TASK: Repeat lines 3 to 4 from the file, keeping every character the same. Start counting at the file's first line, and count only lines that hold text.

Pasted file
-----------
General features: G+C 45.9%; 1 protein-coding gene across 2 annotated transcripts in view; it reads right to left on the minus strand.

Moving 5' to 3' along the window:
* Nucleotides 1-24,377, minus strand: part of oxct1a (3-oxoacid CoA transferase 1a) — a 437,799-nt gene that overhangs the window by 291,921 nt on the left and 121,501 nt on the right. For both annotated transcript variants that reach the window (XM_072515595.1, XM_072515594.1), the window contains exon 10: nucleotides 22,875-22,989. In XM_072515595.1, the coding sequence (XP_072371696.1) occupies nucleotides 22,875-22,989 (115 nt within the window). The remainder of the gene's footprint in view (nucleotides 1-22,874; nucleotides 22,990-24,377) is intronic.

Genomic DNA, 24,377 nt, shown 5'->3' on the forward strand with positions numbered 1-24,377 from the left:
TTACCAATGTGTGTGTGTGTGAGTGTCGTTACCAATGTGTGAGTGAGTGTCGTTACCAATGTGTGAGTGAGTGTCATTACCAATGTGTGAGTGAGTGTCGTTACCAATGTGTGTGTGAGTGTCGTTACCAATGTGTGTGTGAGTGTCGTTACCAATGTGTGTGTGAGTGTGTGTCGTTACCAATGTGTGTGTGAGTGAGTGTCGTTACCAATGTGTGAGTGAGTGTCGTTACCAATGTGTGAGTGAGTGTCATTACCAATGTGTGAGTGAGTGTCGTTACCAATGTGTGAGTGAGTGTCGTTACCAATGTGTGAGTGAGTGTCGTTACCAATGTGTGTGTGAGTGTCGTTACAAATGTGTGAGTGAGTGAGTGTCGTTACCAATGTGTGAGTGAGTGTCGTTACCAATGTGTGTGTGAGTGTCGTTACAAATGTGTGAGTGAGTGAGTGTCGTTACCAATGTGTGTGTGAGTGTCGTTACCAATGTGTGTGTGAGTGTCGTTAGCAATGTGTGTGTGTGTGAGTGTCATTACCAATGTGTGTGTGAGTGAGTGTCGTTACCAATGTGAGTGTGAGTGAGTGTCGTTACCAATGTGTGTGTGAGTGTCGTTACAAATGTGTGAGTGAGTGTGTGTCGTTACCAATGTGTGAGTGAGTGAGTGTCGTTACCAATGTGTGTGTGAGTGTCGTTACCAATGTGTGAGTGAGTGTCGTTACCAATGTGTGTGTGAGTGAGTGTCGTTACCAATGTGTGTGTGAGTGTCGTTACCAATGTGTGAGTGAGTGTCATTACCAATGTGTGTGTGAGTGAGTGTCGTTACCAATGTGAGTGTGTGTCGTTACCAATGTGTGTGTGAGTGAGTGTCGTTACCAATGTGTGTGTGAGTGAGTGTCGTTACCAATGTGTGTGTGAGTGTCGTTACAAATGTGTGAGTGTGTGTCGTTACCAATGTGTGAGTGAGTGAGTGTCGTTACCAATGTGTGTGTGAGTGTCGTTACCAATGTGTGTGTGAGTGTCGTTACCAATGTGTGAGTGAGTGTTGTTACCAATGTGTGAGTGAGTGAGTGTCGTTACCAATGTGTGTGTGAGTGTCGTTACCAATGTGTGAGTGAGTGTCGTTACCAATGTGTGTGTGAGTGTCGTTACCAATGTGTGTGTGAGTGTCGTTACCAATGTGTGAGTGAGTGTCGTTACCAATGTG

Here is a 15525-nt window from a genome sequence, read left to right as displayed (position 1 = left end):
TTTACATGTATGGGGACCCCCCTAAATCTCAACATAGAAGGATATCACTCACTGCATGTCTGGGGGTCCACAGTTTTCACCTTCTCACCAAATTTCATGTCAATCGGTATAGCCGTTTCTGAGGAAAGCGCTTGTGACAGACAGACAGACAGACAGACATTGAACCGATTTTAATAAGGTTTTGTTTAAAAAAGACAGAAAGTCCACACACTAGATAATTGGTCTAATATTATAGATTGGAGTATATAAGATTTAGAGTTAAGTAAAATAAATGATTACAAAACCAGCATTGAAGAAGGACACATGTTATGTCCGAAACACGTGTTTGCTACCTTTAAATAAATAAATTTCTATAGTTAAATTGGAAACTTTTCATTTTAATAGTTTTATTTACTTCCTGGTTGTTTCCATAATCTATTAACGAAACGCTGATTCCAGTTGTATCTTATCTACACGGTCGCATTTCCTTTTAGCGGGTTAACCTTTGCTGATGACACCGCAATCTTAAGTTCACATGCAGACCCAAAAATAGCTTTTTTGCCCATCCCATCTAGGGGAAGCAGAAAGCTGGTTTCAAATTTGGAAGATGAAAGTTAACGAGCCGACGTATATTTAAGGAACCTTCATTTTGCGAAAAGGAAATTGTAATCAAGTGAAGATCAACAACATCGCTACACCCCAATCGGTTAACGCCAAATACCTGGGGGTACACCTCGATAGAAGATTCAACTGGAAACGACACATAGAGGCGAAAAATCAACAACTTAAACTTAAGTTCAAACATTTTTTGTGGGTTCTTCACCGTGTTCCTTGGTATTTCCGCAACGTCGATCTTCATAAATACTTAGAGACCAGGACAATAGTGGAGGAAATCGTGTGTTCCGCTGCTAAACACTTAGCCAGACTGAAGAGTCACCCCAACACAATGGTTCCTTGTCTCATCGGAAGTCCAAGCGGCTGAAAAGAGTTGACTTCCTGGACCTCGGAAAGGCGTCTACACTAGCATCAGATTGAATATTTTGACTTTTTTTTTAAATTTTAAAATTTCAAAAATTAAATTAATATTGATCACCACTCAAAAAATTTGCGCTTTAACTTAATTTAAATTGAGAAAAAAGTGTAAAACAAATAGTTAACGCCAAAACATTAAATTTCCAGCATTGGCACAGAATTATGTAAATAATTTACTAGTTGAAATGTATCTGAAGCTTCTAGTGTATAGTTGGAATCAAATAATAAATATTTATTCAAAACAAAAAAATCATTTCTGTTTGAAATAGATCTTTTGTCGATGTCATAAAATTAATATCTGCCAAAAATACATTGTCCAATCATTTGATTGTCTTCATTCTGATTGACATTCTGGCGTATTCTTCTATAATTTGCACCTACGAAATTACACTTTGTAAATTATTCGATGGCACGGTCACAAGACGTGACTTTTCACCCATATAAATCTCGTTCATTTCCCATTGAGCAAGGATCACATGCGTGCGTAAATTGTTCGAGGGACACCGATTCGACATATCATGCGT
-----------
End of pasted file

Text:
* Nucleotides 1-24,377, minus strand: part of oxct1a (3-oxoacid CoA transferase 1a) — a 437,799-nt gene that overhangs the window by 291,921 nt on the left and 121,501 nt on the right. For both annotated transcript variants that reach the window (XM_072515595.1, XM_072515594.1), the window contains exon 10: nucleotides 22,875-22,989. In XM_072515595.1, the coding sequence (XP_072371696.1) occupies nucleotides 22,875-22,989 (115 nt within the window). The remainder of the gene's footprint in view (nucleotides 1-22,874; nucleotides 22,990-24,377) is intronic.

Genomic DNA, 24,377 nt, shown 5'->3' on the forward strand with positions numbered 1-24,377 from the left: